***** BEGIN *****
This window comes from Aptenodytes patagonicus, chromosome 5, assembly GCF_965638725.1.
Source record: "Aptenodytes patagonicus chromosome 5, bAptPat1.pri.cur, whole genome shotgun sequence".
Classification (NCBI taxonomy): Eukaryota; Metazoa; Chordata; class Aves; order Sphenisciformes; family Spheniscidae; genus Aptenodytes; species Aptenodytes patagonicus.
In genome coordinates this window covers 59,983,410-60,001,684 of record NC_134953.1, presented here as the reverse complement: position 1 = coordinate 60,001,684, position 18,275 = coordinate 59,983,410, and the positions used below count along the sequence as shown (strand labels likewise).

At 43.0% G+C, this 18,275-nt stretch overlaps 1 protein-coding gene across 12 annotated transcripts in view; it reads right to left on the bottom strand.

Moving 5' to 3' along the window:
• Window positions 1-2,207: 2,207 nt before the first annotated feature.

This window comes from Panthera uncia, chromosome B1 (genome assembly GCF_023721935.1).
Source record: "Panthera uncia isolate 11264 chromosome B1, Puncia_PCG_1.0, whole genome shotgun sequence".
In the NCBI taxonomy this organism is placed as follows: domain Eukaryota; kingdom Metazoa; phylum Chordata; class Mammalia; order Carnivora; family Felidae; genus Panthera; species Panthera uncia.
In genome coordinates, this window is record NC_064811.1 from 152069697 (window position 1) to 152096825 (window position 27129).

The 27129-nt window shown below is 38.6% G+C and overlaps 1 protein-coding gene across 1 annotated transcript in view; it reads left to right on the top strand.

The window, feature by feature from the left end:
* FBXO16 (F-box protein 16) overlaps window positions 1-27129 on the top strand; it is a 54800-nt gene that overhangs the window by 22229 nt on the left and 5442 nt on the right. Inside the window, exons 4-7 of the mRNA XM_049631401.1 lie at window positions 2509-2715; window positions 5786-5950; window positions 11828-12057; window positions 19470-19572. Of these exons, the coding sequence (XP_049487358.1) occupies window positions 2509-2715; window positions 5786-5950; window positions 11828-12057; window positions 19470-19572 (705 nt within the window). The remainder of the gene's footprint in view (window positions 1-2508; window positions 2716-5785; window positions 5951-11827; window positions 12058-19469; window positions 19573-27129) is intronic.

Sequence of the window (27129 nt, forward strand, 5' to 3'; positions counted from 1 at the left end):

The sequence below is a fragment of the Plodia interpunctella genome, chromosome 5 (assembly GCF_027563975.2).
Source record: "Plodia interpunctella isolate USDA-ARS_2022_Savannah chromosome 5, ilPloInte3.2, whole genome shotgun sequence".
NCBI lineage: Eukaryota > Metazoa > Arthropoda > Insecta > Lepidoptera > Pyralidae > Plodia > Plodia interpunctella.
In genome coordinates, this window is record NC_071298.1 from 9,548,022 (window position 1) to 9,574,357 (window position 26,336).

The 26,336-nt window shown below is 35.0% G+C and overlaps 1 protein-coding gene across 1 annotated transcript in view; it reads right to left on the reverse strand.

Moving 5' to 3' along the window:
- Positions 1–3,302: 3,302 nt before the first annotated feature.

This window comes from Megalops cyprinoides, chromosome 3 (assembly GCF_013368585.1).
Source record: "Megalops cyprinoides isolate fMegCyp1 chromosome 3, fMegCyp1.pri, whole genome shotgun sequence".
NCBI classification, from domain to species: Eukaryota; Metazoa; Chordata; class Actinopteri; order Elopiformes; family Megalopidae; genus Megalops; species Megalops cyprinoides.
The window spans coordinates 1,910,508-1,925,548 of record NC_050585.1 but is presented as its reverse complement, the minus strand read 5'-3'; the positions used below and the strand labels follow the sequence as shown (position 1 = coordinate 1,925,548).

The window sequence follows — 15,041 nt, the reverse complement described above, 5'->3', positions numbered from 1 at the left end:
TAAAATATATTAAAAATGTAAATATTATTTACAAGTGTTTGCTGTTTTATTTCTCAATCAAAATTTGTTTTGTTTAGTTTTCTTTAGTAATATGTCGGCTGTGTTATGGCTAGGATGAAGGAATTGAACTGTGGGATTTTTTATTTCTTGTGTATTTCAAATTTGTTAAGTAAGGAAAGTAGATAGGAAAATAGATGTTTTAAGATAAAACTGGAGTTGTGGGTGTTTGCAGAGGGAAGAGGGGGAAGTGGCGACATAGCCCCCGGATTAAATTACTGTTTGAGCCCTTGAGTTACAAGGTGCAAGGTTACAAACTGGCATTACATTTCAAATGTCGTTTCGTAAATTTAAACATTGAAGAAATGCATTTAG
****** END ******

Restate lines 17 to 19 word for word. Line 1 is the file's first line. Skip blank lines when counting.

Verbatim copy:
Source record: "Plodia interpunctella isolate USDA-ARS_2022_Savannah chromosome 5, ilPloInte3.2, whole genome shotgun sequence".
NCBI lineage: Eukaryota > Metazoa > Arthropoda > Insecta > Lepidoptera > Pyralidae > Plodia > Plodia interpunctella.
In genome coordinates, this window is record NC_071298.1 from 9,548,022 (window position 1) to 9,574,357 (window position 26,336).